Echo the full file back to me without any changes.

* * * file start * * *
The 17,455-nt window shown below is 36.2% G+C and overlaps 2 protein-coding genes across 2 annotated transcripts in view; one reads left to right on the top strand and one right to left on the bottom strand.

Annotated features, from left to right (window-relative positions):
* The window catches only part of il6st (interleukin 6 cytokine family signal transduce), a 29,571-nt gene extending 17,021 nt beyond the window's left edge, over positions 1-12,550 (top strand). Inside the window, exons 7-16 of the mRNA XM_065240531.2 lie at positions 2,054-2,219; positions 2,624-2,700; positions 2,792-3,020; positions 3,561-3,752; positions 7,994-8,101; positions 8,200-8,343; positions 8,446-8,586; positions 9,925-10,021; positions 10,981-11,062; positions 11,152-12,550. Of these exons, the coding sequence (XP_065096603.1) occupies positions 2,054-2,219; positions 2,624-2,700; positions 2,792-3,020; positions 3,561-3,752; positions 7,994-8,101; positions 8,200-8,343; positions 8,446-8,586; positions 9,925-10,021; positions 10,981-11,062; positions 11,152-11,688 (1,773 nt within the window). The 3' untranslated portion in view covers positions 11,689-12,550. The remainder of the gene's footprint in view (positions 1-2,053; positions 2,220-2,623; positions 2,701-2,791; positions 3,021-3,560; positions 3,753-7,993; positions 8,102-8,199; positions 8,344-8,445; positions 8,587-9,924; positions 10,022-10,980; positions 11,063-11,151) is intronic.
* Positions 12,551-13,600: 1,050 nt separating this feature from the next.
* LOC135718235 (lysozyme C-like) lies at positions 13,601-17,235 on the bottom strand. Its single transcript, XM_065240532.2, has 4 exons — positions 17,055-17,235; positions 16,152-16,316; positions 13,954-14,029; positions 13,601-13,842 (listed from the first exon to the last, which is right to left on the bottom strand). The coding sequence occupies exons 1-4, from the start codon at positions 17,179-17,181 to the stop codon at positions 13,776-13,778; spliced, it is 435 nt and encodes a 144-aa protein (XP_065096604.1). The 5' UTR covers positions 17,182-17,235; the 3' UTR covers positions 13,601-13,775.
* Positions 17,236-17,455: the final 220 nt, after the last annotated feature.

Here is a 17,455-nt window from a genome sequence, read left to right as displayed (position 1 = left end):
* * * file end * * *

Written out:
The 17,455-nt window shown below is 36.2% G+C and overlaps 2 protein-coding genes across 2 annotated transcripts in view; one reads left to right on the top strand and one right to left on the bottom strand.

Annotated features, from left to right (window-relative positions):
* The window catches only part of il6st (interleukin 6 cytokine family signal transduce), a 29,571-nt gene extending 17,021 nt beyond the window's left edge, over positions 1-12,550 (top strand). Inside the window, exons 7-16 of the mRNA XM_065240531.2 lie at positions 2,054-2,219; positions 2,624-2,700; positions 2,792-3,020; positions 3,561-3,752; positions 7,994-8,101; positions 8,200-8,343; positions 8,446-8,586; positions 9,925-10,021; positions 10,981-11,062; positions 11,152-12,550. Of these exons, the coding sequence (XP_065096603.1) occupies positions 2,054-2,219; positions 2,624-2,700; positions 2,792-3,020; positions 3,561-3,752; positions 7,994-8,101; positions 8,200-8,343; positions 8,446-8,586; positions 9,925-10,021; positions 10,981-11,062; positions 11,152-11,688 (1,773 nt within the window). The 3' untranslated portion in view covers positions 11,689-12,550. The remainder of the gene's footprint in view (positions 1-2,053; positions 2,220-2,623; positions 2,701-2,791; positions 3,021-3,560; positions 3,753-7,993; positions 8,102-8,199; positions 8,344-8,445; positions 8,587-9,924; positions 10,022-10,980; positions 11,063-11,151) is intronic.
* Positions 12,551-13,600: 1,050 nt separating this feature from the next.
* LOC135718235 (lysozyme C-like) lies at positions 13,601-17,235 on the bottom strand. Its single transcript, XM_065240532.2, has 4 exons — positions 17,055-17,235; positions 16,152-16,316; positions 13,954-14,029; positions 13,601-13,842 (listed from the first exon to the last, which is right to left on the bottom strand). The coding sequence occupies exons 1-4, from the start codon at positions 17,179-17,181 to the stop codon at positions 13,776-13,778; spliced, it is 435 nt and encodes a 144-aa protein (XP_065096604.1). The 5' UTR covers positions 17,182-17,235; the 3' UTR covers positions 13,601-13,775.
* Positions 17,236-17,455: the final 220 nt, after the last annotated feature.

Here is a 17,455-nt window from a genome sequence, read left to right as displayed (position 1 = left end):